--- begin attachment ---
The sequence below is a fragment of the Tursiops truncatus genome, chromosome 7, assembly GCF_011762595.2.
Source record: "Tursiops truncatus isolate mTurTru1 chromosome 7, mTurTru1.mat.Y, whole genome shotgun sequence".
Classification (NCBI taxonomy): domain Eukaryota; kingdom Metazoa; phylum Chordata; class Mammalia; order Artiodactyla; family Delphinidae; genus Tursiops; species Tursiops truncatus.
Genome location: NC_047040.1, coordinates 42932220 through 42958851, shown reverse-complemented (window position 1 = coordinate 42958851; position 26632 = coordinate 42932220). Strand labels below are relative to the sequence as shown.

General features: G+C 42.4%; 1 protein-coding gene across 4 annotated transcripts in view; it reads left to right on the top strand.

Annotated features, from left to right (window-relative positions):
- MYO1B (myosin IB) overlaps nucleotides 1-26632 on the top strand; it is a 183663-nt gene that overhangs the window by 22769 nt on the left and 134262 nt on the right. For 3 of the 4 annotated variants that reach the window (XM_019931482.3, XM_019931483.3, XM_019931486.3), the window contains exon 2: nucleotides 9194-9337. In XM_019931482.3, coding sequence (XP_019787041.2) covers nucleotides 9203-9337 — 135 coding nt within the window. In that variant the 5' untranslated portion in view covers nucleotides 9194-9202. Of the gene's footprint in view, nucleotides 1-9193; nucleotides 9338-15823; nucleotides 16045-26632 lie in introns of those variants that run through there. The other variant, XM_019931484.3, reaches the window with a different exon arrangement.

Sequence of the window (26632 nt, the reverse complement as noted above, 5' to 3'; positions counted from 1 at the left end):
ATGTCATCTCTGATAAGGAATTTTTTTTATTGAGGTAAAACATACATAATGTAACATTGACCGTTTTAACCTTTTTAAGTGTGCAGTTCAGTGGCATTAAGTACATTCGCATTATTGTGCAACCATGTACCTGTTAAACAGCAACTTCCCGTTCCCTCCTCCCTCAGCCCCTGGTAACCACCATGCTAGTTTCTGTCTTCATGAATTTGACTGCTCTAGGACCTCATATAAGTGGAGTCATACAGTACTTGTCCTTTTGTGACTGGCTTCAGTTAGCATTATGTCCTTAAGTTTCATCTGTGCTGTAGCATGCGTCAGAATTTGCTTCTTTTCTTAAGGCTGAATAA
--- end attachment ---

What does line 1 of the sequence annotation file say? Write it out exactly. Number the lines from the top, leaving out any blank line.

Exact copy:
The sequence below is a fragment of the Tursiops truncatus genome, chromosome 7, assembly GCF_011762595.2.